“Risk our lives for an extra $2?” asked an Amazon DTW1 worker in Detroit. “Need that extra money but Amazon is putting SO many people at risk,” wrote another worker. “This should not be legal to do especially with the amount of people we work with!”

Amazon whistleblower Shannon Allen, who won international support in 2018 for her exposure of conditions at the DFW-7 warehouse near Dallas, Texas, spoke to the World Socialist Web Site about the need for the working class to respond collectively to the pandemic.

With masses of workers without pay during the crisis, many will be in danger of becoming homeless. Shannon expressed particular sympathy for these workers, since she became homeless herself after an injury left her unable to work and the workers’ compensation system blocked the necessary treatment.

“I think about everyone that is in my situation, or in an even worse situation, who is homeless and living on the street. When is anyone going to care for them? Every single person—that is someone’s daughter, brother, father, sister.”

“They need to open up some of these empty hotels,” she said, referencing one of the demands made by the Socialist Equality Party’s National Committee in a statement published on Monday. “We need to open up these empty buildings so that we can use them for all of the people who will be homeless and to provide treatment for people who get sick.”

She also suggested, with a wry sense of humor, that Amazon CEO Jeff Bezos be permitted to keep one of his many mansions, and for the remainder of the mansions to be converted for use as emergency shelters.

Last month, even as the epidemic unfolded, Bezos purchased a new 13,000-square-foot Beverly Hills mansion for $165 million. According to Architectural Digest, the mansion features two guest houses, a tennis court, a swimming pool and a nine-hole golf course. For many Amazon workers confronting desperation and financial ruin during the pandemic, this amounts to spitting in their faces.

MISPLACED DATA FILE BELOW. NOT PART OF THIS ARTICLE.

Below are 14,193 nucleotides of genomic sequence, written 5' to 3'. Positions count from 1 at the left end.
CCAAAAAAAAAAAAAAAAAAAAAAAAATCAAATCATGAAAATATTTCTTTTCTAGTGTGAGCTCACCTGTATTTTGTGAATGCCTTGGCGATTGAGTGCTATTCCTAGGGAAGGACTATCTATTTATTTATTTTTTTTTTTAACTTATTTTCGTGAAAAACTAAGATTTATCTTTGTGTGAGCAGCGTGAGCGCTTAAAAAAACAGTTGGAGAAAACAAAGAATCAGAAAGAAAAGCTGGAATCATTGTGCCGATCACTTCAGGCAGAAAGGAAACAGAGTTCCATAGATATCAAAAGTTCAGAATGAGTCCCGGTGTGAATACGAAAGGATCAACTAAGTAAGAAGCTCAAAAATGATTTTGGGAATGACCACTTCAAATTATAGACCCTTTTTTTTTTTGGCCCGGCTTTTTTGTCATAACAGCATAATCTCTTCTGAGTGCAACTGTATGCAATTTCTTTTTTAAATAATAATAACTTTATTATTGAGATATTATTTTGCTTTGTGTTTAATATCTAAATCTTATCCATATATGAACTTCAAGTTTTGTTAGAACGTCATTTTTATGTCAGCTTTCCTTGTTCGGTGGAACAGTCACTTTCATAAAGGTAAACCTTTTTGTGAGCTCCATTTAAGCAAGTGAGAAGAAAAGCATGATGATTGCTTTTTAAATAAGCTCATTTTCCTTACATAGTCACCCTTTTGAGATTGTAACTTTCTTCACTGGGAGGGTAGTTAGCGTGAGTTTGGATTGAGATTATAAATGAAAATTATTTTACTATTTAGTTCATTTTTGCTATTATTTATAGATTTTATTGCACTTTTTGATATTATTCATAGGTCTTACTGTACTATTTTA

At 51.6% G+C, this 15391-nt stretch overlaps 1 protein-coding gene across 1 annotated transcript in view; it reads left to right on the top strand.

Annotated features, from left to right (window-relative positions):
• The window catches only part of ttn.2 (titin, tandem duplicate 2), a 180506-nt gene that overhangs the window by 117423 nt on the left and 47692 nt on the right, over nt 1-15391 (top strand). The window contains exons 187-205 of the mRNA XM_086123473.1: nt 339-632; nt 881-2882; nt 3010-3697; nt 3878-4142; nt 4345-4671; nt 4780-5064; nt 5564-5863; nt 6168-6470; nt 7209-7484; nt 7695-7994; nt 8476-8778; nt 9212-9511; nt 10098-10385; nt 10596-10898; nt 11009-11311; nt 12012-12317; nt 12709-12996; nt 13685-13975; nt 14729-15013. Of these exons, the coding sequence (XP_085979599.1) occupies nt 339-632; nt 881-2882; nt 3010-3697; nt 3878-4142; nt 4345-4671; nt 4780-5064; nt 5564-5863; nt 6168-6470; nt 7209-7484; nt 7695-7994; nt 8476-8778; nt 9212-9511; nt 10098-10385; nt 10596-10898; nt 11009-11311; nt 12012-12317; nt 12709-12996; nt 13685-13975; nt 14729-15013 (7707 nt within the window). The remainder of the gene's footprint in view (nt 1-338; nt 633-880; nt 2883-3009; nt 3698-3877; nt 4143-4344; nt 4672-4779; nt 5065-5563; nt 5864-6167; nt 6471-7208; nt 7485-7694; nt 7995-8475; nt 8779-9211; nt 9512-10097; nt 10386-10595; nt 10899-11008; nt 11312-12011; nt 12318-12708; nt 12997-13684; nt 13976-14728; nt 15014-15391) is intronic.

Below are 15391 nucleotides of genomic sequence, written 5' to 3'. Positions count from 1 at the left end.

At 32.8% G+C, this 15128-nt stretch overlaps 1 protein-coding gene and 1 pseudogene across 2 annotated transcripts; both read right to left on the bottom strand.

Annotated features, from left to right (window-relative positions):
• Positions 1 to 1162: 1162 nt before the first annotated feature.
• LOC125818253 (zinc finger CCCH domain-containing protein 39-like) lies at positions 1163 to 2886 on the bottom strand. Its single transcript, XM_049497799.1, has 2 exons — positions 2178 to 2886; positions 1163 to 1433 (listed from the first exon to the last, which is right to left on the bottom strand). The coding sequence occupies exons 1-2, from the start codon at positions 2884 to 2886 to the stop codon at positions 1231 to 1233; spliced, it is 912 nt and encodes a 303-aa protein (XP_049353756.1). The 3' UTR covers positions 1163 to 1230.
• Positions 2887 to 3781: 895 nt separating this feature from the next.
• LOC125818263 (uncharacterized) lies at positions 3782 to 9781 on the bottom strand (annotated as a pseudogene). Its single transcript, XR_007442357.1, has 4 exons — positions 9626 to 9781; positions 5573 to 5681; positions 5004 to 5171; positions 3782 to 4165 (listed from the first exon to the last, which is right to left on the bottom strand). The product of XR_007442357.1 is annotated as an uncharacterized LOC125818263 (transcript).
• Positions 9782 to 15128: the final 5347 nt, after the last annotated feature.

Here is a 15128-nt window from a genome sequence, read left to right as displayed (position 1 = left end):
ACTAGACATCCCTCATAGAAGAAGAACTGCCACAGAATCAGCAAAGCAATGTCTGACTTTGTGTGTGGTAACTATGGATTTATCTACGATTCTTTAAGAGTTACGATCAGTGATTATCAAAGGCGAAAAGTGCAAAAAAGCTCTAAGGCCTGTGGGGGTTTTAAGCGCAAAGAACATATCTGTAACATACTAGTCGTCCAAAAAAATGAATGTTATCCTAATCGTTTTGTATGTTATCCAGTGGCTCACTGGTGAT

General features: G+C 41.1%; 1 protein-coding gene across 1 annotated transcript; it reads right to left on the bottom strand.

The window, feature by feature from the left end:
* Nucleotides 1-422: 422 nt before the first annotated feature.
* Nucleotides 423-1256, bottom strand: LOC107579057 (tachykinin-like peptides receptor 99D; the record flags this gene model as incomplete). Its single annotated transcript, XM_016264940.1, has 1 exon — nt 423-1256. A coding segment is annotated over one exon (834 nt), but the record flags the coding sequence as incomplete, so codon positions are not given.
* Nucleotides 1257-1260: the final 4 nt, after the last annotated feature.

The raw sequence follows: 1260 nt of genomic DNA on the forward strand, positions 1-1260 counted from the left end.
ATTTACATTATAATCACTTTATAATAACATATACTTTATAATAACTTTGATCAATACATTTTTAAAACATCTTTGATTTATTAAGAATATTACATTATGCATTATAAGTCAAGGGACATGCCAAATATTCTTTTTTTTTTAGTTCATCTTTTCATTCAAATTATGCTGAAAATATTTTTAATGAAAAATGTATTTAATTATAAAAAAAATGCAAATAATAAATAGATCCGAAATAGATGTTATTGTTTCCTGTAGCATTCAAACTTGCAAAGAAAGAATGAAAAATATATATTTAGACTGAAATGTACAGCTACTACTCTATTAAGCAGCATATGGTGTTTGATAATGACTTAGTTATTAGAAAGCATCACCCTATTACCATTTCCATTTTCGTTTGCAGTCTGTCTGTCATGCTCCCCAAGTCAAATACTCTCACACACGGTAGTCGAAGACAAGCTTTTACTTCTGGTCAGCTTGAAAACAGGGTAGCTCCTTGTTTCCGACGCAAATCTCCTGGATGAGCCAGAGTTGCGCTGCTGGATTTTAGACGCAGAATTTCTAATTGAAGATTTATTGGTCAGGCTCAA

“He has all these employees who are sitting at home without pay. They may be on a leave of absence but they are not getting paid. Jeff Bezos knows about the virus when he buys the new mansion last month. He could have put that $165 million to preparations for the pandemic. Instead, he goes and buys another mansion. He already has plenty of mansions.”

Discussing the response of the capitalist class to the pandemic, Shannon said, “They are looking out for themselves. It’s us against them. I can guarantee that if one of these one-percenters gets sick, they will get the treatment they need. They are not going to lose their home. Their families are not going to starve. Meanwhile, the poor worker bees are going to work coughing, trying to keep their families afloat.”

“Everybody is feeling this and everyone is scared,” Shannon said. “But all of us workers are in this together. From the person behind the register at the truck stop to the truckers who bring the goods to the warehouses to the Amazon workers who get the packages to where they are needed. We all need to look out for one another.”

She urged workers to take the pandemic seriously and to disregard all the official efforts to downplay the scale of the crisis. “There are going to be dead bodies piling up everywhere if we don’t act.”

For workers who are still in the Amazon facilities, few precautions have been taken beyond making hand sanitizer available and posting signs instructing workers to wash their hands.

“Amazon doesn’t know how to react to this crap,” one worker wrote on social media. “Doing one thing and then another like putting tape on the floor to tell us how far to be from each other.” Various haphazard safety instructions have been crisscrossing at the warehouses. Workers were told not to take their lunch boxes on the floor, for example. This resulted in lunchboxes being crowded into the refrigerator. New instructions were issued to avoid touching each other’s lunchboxes.

“This morning, I told several people about the World Socialist Web Site.” Shannon said. “I was telling a trucker about it and they are all working unsafe amounts of overtime.”

“I get excited when I see other workers getting serious about politics,” she said. “I like to see workers stepping forward and speaking out, and there are more every day. It’s not just Amazon, it’s all workers. The issue is how can we collectively change the system. I don’t think people realize the working class has a lot of power. We hold all of the power.”